[ Applause ]
So Quick Help is documentation at your fingertips.
All right, so that's just a really brief, high-level look at Interface Builder in Xcode 4.
And now we're going to go back to slides and talk about something else.
So let's just recap one more time before I jump into what's next what you guys just saw.
So you can look at the structure of your Interface Builder document through the Dock or the outline view or the jump bar and quickly jump to what you need to get to.
The design canvas is an infinite scrolling canvas to allow you to see the interface that you're working on all the time and arrange objects how you want to arrange them in your working area.
Our inspectors allow you to modify attributes of the objects, and will also bring you documentation right to your fingertips.
And finally, you can use the objects and media tab to add new Interface Builder objects and add media to existing objects or directly to your interfaces.
All right, so that's a look at Interface Builder.
The next thing I want to talk about is what the integration of Interface Builder into Xcode means when it comes to making connections.
With Interface Builder as a part of Xcode 4, we now have unprecedented knowledge about your source code.
And I think we've taken advantage of that with Xcode 4.
Before I jump into that, though, I want to take a second and talk about a particular object that often can be very challenging to get right.
And once you understand this object, it's kind of the lynchpin of Interface Builder.
Once you get it, everything else just kind of clicks.
So let's take our placeholders, and we're going to look at File's Owner.
What exactly is File's Owner and how do you use it and take advantage of it?
When you save your Interface Builder document, you're just saving bytes to your hard drive, and you're running applications.
Some object has to take the bytes of the disc and actually create your interface and insert it into the rest of your object graph.
Now, there are particular classes that are very good at reading bytes off a disc and actually creating these objects and will use those.
But the object that says, hey, go and actually instantiate this NIB file is called the File's Owner.
Because it creates the NIB file, it's not actually in your NIB file.
As I've been saying, it's a proxy object inside of your Interface Builder document that you can reference.
And at runtime, the actual instance gets filled in.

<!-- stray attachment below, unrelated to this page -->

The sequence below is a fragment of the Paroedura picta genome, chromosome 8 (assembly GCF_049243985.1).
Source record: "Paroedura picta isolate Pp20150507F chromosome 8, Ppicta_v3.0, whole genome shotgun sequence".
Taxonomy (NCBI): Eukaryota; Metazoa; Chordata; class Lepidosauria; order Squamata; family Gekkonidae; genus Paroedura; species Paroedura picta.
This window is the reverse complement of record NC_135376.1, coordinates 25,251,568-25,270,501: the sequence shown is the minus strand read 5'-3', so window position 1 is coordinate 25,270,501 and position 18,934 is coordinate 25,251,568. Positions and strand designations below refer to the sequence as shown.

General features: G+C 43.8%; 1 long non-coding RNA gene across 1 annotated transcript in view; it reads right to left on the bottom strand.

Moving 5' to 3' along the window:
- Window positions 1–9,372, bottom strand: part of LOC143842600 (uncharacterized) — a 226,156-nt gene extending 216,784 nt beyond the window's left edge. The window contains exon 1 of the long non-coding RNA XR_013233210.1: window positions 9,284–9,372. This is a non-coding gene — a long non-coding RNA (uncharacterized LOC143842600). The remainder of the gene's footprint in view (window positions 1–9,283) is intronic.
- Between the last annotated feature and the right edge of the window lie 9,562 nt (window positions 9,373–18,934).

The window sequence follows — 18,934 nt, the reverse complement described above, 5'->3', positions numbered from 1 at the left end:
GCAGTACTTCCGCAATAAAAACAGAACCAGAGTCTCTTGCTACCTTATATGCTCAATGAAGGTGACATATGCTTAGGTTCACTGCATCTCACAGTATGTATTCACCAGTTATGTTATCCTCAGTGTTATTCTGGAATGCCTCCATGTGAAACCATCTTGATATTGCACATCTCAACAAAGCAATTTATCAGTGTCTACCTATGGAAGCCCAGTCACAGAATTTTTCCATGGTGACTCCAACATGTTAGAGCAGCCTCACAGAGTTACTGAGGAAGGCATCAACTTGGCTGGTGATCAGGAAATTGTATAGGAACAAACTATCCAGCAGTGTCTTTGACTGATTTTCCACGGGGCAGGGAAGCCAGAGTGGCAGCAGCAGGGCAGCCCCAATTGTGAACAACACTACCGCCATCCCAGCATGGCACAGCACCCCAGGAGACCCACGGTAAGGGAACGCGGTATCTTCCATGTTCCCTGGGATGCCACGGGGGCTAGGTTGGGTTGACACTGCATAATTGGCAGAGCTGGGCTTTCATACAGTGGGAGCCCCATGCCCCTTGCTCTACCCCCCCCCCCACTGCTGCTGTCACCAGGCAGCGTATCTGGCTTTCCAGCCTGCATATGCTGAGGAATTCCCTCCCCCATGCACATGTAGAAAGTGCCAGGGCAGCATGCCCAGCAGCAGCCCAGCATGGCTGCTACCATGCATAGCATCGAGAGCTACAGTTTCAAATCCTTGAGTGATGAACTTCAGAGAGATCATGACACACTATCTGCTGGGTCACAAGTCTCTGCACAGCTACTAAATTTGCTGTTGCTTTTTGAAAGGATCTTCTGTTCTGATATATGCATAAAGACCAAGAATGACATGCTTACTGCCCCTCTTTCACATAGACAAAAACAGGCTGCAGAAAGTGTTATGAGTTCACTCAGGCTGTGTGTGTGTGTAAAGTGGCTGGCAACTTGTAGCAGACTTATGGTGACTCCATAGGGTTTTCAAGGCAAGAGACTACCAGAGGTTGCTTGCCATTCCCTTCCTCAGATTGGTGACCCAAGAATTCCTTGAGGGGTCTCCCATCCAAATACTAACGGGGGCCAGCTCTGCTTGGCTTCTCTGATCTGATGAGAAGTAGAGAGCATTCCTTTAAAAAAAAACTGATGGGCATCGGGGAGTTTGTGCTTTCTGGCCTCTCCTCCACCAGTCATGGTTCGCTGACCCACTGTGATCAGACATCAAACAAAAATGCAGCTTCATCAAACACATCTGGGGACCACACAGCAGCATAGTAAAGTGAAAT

Now, what's most often the case is that this object is one of your custom controller classes.
If you've got a subclass of UI View Controller, for example, it would be your UI View Controller subclass.
So as I said, there are classes that actually are in charge of instantiating the actual NIB file.
And it depends on which platform you're on, which class you'll use.
For example, on Mac OS X, you'll use NSNib.
On iOS, there's a new class, as of iOS 4, called UINib.
Now, both NSNib and UINib are special, because what they'll do is automatic caching of Interface Builder documents as they're loaded in.
So let's say, for example, you have a UI Table View Controller and you have a custom cell and you want to load that cell into your table view and use it as the cell for your table view.
So one way to do this would be every single time you dequeue a new cell, you call NSBundle, load NIB name, and you give it your NIB name, and you load in your cell.
However, each time you call that, you're actually going to the hard drive and instantiating that NIB file over and over and over again.
With UINib, you go to the disc only when it needs to.
And the rest of the time, it keeps that Interface Builder document, that NIB file in memory.
So as you ask for it over and over and over again, it's actually only coming out of memory and not going to disc.
Now, as my colleagues, Barry and Rob, showed yesterday in their demo, this can have really, really drastic increases in performance.
And so we highly recommend that if you guys are loading table view cells, for example, for a Table View Controller from a NIB file, the transition to using UINib, as you'll see drastic performance increases, actually over two times, as good performance.
And if you're on either platform, of course, you can always use NSBundle.
And there's different methods for each platform to load your NIB file, as well.
Each one of these classes has an instance method or a class method for actually calling to instantiate a NIB file.